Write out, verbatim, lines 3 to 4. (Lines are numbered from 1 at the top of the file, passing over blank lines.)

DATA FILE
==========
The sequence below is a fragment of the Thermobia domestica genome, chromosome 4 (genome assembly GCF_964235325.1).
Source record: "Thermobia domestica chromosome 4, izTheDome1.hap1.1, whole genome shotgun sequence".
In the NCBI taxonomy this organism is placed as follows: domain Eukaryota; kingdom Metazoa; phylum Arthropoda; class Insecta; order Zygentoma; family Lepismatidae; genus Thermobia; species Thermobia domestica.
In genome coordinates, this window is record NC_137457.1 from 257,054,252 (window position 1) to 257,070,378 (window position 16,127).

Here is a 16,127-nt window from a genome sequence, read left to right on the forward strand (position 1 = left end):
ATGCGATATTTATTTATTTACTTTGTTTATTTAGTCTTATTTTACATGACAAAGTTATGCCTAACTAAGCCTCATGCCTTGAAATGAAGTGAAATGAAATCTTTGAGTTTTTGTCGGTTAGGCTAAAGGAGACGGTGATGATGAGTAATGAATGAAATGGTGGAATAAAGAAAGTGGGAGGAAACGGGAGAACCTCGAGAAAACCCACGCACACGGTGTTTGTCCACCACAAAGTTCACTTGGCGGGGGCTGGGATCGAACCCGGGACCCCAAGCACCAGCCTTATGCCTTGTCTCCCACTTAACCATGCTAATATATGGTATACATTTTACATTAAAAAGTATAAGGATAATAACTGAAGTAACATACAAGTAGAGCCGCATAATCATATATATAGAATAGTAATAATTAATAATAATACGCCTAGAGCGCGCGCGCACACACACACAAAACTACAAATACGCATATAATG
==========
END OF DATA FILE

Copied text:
In the NCBI taxonomy this organism is placed as follows: domain Eukaryota; kingdom Metazoa; phylum Arthropoda; class Insecta; order Zygentoma; family Lepismatidae; genus Thermobia; species Thermobia domestica.
In genome coordinates, this window is record NC_137457.1 from 257,054,252 (window position 1) to 257,070,378 (window position 16,127).